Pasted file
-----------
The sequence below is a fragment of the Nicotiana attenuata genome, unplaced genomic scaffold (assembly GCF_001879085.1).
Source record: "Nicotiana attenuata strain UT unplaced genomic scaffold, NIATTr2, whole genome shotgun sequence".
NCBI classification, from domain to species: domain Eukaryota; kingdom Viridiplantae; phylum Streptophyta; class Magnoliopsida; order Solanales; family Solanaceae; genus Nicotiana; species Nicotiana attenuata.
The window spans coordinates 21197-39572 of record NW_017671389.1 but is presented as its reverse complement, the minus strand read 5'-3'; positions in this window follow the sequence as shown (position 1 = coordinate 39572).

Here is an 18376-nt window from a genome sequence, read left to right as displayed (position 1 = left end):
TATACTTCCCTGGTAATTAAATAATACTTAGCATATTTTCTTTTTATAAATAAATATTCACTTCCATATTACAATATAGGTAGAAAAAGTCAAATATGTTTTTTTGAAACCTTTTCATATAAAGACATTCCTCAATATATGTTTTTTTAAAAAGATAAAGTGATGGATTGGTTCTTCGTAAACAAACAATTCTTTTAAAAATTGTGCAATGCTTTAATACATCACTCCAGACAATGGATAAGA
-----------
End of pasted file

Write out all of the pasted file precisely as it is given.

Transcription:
The sequence below is a fragment of the Nicotiana attenuata genome, unplaced genomic scaffold (assembly GCF_001879085.1).
Source record: "Nicotiana attenuata strain UT unplaced genomic scaffold, NIATTr2, whole genome shotgun sequence".
NCBI classification, from domain to species: domain Eukaryota; kingdom Viridiplantae; phylum Streptophyta; class Magnoliopsida; order Solanales; family Solanaceae; genus Nicotiana; species Nicotiana attenuata.
The window spans coordinates 21197-39572 of record NW_017671389.1 but is presented as its reverse complement, the minus strand read 5'-3'; positions in this window follow the sequence as shown (position 1 = coordinate 39572).

Here is an 18376-nt window from a genome sequence, read left to right as displayed (position 1 = left end):
TATACTTCCCTGGTAATTAAATAATACTTAGCATATTTTCTTTTTATAAATAAATATTCACTTCCATATTACAATATAGGTAGAAAAAGTCAAATATGTTTTTTTGAAACCTTTTCATATAAAGACATTCCTCAATATATGTTTTTTTAAAAAGATAAAGTGATGGATTGGTTCTTCGTAAACAAACAATTCTTTTAAAAATTGTGCAATGCTTTAATACATCACTCCAGACAATGGATAAGA